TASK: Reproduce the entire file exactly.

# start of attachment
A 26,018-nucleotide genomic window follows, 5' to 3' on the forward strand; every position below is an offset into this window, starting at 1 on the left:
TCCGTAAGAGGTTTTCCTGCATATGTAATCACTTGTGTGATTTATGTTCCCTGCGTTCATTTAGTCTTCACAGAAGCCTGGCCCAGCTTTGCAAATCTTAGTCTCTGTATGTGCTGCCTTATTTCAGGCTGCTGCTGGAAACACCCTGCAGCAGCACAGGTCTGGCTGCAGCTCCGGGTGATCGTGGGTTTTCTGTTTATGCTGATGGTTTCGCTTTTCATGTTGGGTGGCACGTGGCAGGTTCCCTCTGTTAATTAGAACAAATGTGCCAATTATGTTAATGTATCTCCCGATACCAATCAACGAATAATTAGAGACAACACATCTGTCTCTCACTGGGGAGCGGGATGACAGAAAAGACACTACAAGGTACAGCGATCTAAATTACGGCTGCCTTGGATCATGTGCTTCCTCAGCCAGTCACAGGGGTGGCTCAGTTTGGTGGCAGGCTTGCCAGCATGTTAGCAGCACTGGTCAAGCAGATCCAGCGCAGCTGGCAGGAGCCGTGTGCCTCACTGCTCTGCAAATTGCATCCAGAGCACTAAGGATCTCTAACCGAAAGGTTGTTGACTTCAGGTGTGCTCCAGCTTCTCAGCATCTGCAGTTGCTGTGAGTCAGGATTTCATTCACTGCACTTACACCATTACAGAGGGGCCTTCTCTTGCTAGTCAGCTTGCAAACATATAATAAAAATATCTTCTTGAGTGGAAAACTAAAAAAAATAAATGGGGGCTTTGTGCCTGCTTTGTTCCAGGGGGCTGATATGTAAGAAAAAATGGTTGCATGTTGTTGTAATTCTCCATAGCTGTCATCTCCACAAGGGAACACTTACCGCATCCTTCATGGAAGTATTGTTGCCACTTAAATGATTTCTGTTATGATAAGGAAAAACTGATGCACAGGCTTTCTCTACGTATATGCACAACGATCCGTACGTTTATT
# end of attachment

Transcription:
A 26,018-nucleotide genomic window follows, 5' to 3' on the forward strand; every position below is an offset into this window, starting at 1 on the left:
TCCGTAAGAGGTTTTCCTGCATATGTAATCACTTGTGTGATTTATGTTCCCTGCGTTCATTTAGTCTTCACAGAAGCCTGGCCCAGCTTTGCAAATCTTAGTCTCTGTATGTGCTGCCTTATTTCAGGCTGCTGCTGGAAACACCCTGCAGCAGCACAGGTCTGGCTGCAGCTCCGGGTGATCGTGGGTTTTCTGTTTATGCTGATGGTTTCGCTTTTCATGTTGGGTGGCACGTGGCAGGTTCCCTCTGTTAATTAGAACAAATGTGCCAATTATGTTAATGTATCTCCCGATACCAATCAACGAATAATTAGAGACAACACATCTGTCTCTCACTGGGGAGCGGGATGACAGAAAAGACACTACAAGGTACAGCGATCTAAATTACGGCTGCCTTGGATCATGTGCTTCCTCAGCCAGTCACAGGGGTGGCTCAGTTTGGTGGCAGGCTTGCCAGCATGTTAGCAGCACTGGTCAAGCAGATCCAGCGCAGCTGGCAGGAGCCGTGTGCCTCACTGCTCTGCAAATTGCATCCAGAGCACTAAGGATCTCTAACCGAAAGGTTGTTGACTTCAGGTGTGCTCCAGCTTCTCAGCATCTGCAGTTGCTGTGAGTCAGGATTTCATTCACTGCACTTACACCATTACAGAGGGGCCTTCTCTTGCTAGTCAGCTTGCAAACATATAATAAAAATATCTTCTTGAGTGGAAAACTAAAAAAAATAAATGGGGGCTTTGTGCCTGCTTTGTTCCAGGGGGCTGATATGTAAGAAAAAATGGTTGCATGTTGTTGTAATTCTCCATAGCTGTCATCTCCACAAGGGAACACTTACCGCATCCTTCATGGAAGTATTGTTGCCACTTAAATGATTTCTGTTATGATAAGGAAAAACTGATGCACAGGCTTTCTCTACGTATATGCACAACGATCCGTACGTTTATT